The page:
Mortgage Interest Rates Reach Historic Lows

by Houston Agent

Interest rates hit historical levels yet again last week, with the 30-year FRM hitting 3.79 percent.

Freddie Mac yesterday released the latest results of its Primary Mortgage Market Survey, and it found what by now has become common – that average fixed mortgage rates hit record lows last week.

The 30-year FRM averaged just 3.79 for the week ending May 17, a four basis point decline from the 3.83 percent of the week prior and a substantial drop from the 4.61 percent from last year.

Nick Marascia, the branch manager of Guaranteed Rate in Dallas, said the rates have influenced a number of new transactions.

“We’ve obviously been very busy with refinancing,” Marascia said, “but purchase business has really picked up, too.”

Currently, Marascia said there has been a perfect combination of factors leading to the heightened interest in homebuying. Not only are rates low, but consumer confidence has risen strongly in recent months and home values are extremely attractive. When homes go on the market in his region of Texas, Marascia said they do not last very long.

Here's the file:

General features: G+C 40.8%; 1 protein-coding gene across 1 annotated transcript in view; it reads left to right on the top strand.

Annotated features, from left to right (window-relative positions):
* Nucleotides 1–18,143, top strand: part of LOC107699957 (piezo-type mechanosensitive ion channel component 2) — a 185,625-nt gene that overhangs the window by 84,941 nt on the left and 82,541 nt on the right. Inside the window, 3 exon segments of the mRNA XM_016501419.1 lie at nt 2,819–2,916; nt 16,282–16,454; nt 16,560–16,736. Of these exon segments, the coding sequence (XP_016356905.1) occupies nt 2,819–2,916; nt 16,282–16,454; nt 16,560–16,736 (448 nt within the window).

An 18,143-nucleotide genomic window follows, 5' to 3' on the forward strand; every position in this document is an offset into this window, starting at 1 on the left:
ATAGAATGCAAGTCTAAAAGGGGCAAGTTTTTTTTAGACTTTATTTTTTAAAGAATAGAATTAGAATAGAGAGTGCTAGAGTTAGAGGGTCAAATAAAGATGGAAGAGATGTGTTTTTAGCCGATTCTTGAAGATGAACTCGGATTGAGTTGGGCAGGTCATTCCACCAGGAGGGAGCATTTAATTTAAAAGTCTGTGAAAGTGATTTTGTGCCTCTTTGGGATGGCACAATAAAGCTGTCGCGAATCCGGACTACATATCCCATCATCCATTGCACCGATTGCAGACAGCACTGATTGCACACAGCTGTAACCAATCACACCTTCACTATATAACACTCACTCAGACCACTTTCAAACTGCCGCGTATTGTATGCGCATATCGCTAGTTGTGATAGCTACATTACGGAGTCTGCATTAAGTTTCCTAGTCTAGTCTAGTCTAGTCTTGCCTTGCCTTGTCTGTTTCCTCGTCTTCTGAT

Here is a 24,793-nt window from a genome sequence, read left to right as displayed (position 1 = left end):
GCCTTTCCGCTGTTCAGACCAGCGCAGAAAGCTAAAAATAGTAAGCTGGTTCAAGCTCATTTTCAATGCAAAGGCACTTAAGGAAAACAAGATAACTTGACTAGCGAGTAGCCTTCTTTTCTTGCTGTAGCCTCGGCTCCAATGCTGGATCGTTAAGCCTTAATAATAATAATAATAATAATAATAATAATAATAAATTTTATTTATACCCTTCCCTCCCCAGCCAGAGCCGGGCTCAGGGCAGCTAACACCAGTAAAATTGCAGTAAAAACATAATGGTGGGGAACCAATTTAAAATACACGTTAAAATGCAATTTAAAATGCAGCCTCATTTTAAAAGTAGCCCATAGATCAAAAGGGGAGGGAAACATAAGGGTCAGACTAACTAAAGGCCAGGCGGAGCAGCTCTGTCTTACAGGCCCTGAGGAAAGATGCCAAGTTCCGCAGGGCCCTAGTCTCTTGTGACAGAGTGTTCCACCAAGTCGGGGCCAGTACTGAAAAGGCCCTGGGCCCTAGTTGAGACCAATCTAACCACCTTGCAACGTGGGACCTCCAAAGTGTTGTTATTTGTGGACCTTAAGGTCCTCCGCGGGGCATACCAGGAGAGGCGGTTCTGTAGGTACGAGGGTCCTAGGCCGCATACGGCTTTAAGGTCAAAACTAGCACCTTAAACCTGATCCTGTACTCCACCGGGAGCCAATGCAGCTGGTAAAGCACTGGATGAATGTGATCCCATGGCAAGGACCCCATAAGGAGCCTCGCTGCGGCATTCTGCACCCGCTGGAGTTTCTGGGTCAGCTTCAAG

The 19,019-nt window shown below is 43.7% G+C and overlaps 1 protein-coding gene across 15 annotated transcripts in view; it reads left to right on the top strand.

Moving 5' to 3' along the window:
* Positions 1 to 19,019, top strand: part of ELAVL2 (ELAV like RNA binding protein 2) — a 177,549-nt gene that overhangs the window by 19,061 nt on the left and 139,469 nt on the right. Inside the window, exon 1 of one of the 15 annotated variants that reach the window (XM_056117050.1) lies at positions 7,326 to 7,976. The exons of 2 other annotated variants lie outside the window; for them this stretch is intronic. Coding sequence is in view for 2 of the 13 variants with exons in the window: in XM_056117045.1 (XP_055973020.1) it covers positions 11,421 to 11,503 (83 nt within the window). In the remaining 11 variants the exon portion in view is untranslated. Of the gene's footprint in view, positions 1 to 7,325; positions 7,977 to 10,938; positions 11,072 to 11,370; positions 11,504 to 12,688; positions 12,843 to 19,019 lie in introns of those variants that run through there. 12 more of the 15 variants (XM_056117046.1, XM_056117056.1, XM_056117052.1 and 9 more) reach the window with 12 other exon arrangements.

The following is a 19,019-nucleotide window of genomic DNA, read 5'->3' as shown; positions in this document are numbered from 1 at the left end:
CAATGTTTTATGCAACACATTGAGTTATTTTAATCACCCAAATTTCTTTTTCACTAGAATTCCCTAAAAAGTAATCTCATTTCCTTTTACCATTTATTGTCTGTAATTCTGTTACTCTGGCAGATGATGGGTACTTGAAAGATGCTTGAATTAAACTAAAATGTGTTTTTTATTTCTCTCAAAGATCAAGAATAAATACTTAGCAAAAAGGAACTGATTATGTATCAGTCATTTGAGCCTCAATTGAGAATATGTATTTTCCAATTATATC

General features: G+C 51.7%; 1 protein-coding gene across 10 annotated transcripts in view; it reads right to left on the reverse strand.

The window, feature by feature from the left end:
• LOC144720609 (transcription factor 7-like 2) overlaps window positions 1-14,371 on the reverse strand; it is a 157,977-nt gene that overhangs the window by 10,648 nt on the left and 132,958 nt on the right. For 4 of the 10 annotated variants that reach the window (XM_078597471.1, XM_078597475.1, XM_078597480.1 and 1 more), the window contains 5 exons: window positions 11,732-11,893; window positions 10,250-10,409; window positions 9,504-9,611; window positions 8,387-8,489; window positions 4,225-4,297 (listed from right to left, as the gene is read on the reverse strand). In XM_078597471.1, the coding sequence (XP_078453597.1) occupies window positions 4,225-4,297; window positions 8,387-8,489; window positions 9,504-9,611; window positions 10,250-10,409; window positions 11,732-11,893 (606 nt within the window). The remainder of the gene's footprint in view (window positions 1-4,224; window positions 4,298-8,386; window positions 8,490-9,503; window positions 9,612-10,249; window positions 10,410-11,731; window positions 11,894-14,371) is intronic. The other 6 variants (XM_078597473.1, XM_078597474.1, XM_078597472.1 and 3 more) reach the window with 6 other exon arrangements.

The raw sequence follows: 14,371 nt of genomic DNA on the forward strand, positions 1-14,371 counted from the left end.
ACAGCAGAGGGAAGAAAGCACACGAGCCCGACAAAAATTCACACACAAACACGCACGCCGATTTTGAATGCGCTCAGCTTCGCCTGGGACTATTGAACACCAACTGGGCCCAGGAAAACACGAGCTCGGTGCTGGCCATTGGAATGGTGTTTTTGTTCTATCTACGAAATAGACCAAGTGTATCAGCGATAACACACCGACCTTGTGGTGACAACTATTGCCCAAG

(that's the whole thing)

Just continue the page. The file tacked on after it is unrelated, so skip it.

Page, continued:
Even more encouraging, Marascia added, has been the nature of the homebuyers. Many of the documents he comes across have noted that the buyers were initially looking to sign a new lease on a rental unit, but were dissuaded from the decision by their agents, who pointed out the incredible deals currently available in the purchase market.

Frank Nothaft, the vice president and chief economist of Freddie Mac, said economic factors oversees played a big part in the declining rates, which occurred despite positive economic news at home.

“The European debt crisis overshadowed improving economic indicators for the U.S. and allowed Treasury bond yields and fixed mortgage rates to ease for another week,” Nothaft said. “For instance, industrial production rose 1.1 percent in April – the largest gain since December 2010 – and consumer sentiment in May rose to its highest reading since January 2008, according to the University of Michigan.”

The 15-year FRM averaged 3.04 percent, down just one basis point from the week before but 75 basis points from last year, when it averaged 3.80 percent. The 5-year ARM, by comparison, averaged 2.83 percent, up by two basis points from the week before but still down 67 basis points from last year. The 1-year ARM, at 2.78 percent, was up by five basis points but down 27 from last year.

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